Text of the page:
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No Easy Day: The Autobiography of a Navy Seal: The Firsthand Account of the Mission That Killed Osama Bin Laden Hardcover – September 4, 2012
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“Mark Owen” is a pseudonym for Matt Bissonnette, a Navy SEAL who took part in the 2011 raid on a compound in Pakistan that resulted in the death of Osama bin Laden. His muscular memoir was cowritten by Maurer, a journalist who has covered American special-ops forces for nearly a decade, including a stint as an embedded reporter in Iraq. Owen was already a SEAL at the time of the 9/11 attacks; the book begins shortly thereafter, as he is qualifying for the U.S. Naval Special Warfare Development Group (otherwise known as the famed SEAL Team Six), and follows him through various missions, culminating with a detailed account of the planning and execution of the assault on bin Laden’s compound. His version of events has already sparked some controversy—no surprise there, since the mission itself is still a controversial subject—but it doesn’t feel as though Owen intended to add fuel to the fire. Incendiary subject matter aside, this might feel somewhat familiar due to its thematic similarities to such books as Anthony Swofford’s Jarhead, Evan Wright’s Generation Kill, and Mark Bowden’s Black Hawk Down. Like those modern classics, No Easy Day doesn’t merely tell war stories—it also explores the culture of war and what it means to be a soldier. HIGH-DEMAND BACKSTORY: This is the book of the moment and has already ended 50 Shades of Grey’s record-setting run at the top of various best-seller lists. Last Sunday’s 60 Minutes interview with the heavily disguised author only added fuel to the fire. --David Pitt
“This harrowing, minute-by-minute account by one of the highly trained members of Navy SEAL Team Six is narrative nonfiction at its most gripping....No Easy Day puts you right there for every tense moment.”—Entertainment Weekly
“Gripping....There is no better illustration in No Easy Day that SEALs are ruthless pragmatists. They think fast. They adapt to whatever faces them. They do what they have to do.”—The New York Times
“[Mark Owen] has given us a brave retelling of one of the most important events in U.S. military history.”—People
“Make no mistake: No Easy Day is an important historic document.”—Los Angeles Times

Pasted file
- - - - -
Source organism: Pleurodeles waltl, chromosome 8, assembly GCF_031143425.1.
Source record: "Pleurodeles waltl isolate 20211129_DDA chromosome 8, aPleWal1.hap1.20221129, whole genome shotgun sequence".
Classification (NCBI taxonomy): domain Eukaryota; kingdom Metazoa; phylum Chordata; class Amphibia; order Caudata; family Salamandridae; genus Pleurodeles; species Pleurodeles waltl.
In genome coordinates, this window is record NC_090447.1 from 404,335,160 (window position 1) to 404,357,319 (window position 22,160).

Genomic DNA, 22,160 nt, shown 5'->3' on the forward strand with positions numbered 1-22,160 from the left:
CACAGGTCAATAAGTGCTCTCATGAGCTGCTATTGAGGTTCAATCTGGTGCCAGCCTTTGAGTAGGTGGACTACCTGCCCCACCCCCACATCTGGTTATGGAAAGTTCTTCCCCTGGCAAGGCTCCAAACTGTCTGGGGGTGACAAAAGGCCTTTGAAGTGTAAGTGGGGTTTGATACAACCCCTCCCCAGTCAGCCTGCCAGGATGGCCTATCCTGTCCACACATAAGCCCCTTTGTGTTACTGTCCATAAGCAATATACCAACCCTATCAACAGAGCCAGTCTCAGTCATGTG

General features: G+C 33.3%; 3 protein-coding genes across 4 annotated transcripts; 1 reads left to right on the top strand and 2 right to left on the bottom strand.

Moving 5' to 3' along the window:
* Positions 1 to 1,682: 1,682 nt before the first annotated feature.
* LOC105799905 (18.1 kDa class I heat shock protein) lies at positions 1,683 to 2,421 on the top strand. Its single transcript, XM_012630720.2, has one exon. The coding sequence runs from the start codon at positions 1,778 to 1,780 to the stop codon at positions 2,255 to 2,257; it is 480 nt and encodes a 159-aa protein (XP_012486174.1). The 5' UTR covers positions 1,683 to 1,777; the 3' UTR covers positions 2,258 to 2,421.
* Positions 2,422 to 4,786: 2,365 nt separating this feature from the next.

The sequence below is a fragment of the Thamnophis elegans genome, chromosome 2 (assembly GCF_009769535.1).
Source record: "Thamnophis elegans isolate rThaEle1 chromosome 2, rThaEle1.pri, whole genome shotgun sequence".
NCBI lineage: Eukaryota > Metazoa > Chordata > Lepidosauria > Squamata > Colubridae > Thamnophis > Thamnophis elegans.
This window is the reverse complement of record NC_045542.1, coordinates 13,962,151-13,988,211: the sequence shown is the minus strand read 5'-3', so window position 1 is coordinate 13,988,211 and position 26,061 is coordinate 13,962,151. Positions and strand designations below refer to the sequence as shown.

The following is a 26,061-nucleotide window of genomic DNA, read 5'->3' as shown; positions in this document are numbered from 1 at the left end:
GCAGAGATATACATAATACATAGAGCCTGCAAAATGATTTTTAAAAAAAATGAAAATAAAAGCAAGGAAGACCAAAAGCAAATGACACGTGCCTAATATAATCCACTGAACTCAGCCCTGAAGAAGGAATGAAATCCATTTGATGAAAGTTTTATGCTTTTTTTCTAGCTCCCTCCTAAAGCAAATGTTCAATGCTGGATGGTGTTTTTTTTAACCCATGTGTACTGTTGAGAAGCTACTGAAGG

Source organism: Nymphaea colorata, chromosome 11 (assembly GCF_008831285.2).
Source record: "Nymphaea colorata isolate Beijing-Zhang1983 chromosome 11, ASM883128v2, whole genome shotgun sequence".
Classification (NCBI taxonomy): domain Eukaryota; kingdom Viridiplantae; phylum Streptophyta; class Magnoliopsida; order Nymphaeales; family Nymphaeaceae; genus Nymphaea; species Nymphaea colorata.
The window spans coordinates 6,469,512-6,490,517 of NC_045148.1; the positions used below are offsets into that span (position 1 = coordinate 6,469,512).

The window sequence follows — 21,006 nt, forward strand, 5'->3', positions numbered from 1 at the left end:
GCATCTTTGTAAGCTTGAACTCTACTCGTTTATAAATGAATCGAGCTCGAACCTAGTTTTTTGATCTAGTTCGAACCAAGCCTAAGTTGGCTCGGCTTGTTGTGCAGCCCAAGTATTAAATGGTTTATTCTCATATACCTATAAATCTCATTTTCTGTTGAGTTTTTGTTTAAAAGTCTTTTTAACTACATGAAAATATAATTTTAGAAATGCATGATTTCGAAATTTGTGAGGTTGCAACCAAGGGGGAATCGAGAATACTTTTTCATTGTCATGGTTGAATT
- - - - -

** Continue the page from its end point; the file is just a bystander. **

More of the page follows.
“A remarkably intimate glimpse into what motivates men striving to join an elite fighting force like the SEALS—and what keeps them there.”—Associated Press
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The first half of No Easy Day covers Bissonnette's work in SEAL Team Six prior to the Osama bin Laden raid. After a cliffhanger opening that anticipates the climax of the book, the story backs up several years to Bissonnette's Green Team training. He was already a Navy SEAL at this point, but he was trying to become a member of the elite Seal TEAM Six, which is composed of the "best of the best." We follow his deployments in both Iraq and Afghanistan, where the recounting of certain missions serves to establish the proficiency of the author and his team at their job. This is rather standard fare for the subgenre.
The latter half of the book is devoted to the raid on Osama bin Laden's compound, including the extensive preparations and some of the political aftermath. The actual raid is told in almost moment-by-moment detail, transporting the reader to the compound in Abbottabad. The scene is described so richly that it feels as though we are climbing the stairs with the team as they close in on bin Laden. Several maps and charts help us to picture the location.
No Easy Day focuses almost exclusively on Bissonnette's training and deployments. We learn very little about his personal life, which--combined with his intentional pseudonymity--makes it harder to connect with him emotionally. This information was omitted for obvious security reasons. He does share the toll that SEAL life takes on family life, however. "Many of my teammates suffered through bitter divorces. We missed weddings, funerals, and holidays. We couldn't tell the Navy no, but we could tell our families no. And we did often. . . . Work was always the number one priority. It took everything out of you and gave back very little. . . . everything else in the world took a backseat" (106-7). For those wanting a fuller portrait of a Navy SEAL's personal life, see the excellent book by Eric Blehm, Fearless: The Undaunted Courage and Ultimate Sacrifice of Navy SEAL Team SIX Operator Adam Brown, which details the life of SEAL Team Six operator Adam Brown.